indeed. very interesting. all right. peloton start trading this morning. theoretically. could be later, i don't know. theoretically this morning. remember, they are still losing a lot of money and remember also, they've got this lawsuit they are facing over music copyright. tech watcher gene munster with us now. okay. great product but what do you think, would you buy it as an investment today, gene munster? >> unfortunately, stuart, i wouldn't. the simple reason is the addressable market. before i quickly jump into that, i think it is important to give the company credit for this incredible product. a million really loyal users. the churn rate on peloton is 1% per quarter. that's about one-tenth, a typical churn on subscription. it's almost like they are endorphin dealers and have retention that is reminiscent of that. ultimately, the challenge for
investors, this has been a great outcome for venture investors, this is a nine-year-old company that will have about a $7 billion valuation. the last valuation was about half of that a year or so ago. this is a great outcome so far. to your question, going forward, the simple take is that the addressable market when you are selling a $2,000 bike is relatively small. they will probably come out with a cheaper version, $1,000 but that's still a pretty big dro downstroke. the fitness market has been historically fad driven. i think slide boards, for example, are going to become the rave in the next five, ten years. something most people haven't heard a lot about. stuart: wait. let me stop you right there. what did you say? flight boards? what's that? >> slide boards. essentially these are relatively inexpensive, think of like a skating type of motion. a lot of people who would be doing this live in relatively small homes, apartments and the
slide boards are easy to move around, lightweight. you get incredible workouts. but that's just an example of how i think the fitness market kind of changes. so the last piece is around something you talked about there, i think those issues around like some of the compliance on the music and -- will get worked out but ultimately this is an addressable market story. the growth rate's 100%. it will decline dramatically, i think, in the next couple years and probably not be a great outcome for equity investors that are buying today. stuart: gene, thanks very much for being with us. we will certainly watch it. got it. thank you. check the dow 30. and the rest of the market. look, we've got mostly losers among the dow 30 stocks, but let me see, there's about 11 winners and about 19 losers. i'm trying to do the math here looking at that board. have i got it right? yes, i have got it right. don't contradict me. the dow industrials down 12 points at this point.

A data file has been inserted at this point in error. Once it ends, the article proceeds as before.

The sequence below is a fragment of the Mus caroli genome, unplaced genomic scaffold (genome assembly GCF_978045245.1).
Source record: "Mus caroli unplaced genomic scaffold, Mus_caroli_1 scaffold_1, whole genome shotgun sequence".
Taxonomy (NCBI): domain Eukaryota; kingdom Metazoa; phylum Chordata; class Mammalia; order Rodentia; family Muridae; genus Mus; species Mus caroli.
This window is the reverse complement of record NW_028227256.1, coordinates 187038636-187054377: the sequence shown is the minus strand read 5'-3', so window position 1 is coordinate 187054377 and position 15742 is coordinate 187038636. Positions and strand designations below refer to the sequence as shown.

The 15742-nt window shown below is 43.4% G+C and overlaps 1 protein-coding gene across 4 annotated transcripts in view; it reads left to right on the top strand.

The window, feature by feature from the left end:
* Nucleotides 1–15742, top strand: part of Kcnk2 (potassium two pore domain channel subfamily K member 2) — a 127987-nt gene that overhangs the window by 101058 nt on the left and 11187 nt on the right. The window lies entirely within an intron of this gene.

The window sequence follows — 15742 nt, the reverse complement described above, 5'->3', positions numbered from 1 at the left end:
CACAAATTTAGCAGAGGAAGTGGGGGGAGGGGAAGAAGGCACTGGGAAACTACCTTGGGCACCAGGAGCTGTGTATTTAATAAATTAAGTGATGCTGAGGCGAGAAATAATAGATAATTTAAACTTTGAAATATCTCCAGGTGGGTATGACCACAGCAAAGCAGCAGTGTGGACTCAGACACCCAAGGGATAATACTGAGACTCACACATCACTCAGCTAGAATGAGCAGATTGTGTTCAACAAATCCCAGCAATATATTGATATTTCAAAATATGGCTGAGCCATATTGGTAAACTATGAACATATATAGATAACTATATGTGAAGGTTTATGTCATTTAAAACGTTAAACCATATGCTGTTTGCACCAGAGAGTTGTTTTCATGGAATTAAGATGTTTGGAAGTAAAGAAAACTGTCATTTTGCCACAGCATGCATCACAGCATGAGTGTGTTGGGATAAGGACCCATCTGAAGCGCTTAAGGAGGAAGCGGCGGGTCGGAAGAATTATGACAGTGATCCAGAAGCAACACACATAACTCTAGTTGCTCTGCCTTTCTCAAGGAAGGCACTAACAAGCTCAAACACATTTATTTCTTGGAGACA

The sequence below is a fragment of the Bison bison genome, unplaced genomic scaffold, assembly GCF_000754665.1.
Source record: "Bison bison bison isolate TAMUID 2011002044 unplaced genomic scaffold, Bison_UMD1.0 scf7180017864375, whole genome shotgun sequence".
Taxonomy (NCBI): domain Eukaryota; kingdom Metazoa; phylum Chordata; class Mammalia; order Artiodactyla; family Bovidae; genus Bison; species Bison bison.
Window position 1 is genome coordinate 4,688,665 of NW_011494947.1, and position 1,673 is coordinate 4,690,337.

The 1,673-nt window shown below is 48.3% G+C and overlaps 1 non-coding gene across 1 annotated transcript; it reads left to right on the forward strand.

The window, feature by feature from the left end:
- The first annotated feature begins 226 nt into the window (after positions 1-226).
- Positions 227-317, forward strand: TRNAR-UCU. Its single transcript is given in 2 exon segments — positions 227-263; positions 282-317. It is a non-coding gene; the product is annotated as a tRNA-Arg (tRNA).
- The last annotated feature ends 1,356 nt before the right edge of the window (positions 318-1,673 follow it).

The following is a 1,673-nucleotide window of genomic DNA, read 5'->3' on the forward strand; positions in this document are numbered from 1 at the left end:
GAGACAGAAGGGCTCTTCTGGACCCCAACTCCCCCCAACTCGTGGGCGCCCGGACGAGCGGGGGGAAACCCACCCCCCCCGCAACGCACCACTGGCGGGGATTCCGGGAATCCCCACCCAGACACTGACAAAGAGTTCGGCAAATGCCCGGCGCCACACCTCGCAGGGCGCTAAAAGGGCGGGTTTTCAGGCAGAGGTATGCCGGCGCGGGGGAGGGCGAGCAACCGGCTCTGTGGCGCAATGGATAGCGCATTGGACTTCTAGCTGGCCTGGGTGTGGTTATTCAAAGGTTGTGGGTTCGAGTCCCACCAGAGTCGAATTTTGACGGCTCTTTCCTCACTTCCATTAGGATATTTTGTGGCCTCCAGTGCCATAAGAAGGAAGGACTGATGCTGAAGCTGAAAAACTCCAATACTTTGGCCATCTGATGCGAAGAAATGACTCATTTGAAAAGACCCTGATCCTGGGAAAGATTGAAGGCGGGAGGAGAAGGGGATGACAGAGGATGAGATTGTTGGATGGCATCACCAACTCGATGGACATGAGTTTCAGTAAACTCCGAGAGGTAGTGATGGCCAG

grisham, press secretary. she says nothing has changed with the release of this complaint which is nothing more than a collection of third-hand accounts of events and cobbled together press clippings, all of which shows nothing improper and also, she goes on to say the president took extraordinary steps, he released the full unredacted transcript, also allowing testimony as well, so the white house says we have nothing to worry about. stuart: there you have it. thank you very much indeed. fox news reports that the cdc, centers for disease control, expected to announce hundreds of new cases of an illness linked to vaping. congressman michael cloud is with us, republican from texas who sits on the oversight committee which deals with vaping. congressman, seems to me that we've got to avoid throwing the baby out with the bathwater, because vaping devices are very important if you want to quit smoking tobacco. you go to a vape and, you know, maybe you get off the smoking bit. we don't want to throw that out,
do we? >> well, that's the case, you know. unfortunately, we do have a number of cases in the hospital, i think ten people are confirmed dead. the big troubling issue, the thing we have agreement on across the board is the need to ensure that teens aren't vaping. we have 20% to 27% now teens are vaping. that's a problem. but the data is early and it is important that we let it develop and that we do the research needed to make sure that we're really following the real issues here. stuart: in massachusetts, you can't buy a vaping device. they are off the markets. do you think all states should follow that example? or what? >> yeah, each state needs to look at it and deal with the situation as is best for their community. i mean, this really is how federalism is supposed to work. at the federal level, we can look at what's working, what's not working, and make the best decisions from there. stuart: i think that the real question here is, is there danger in vaping?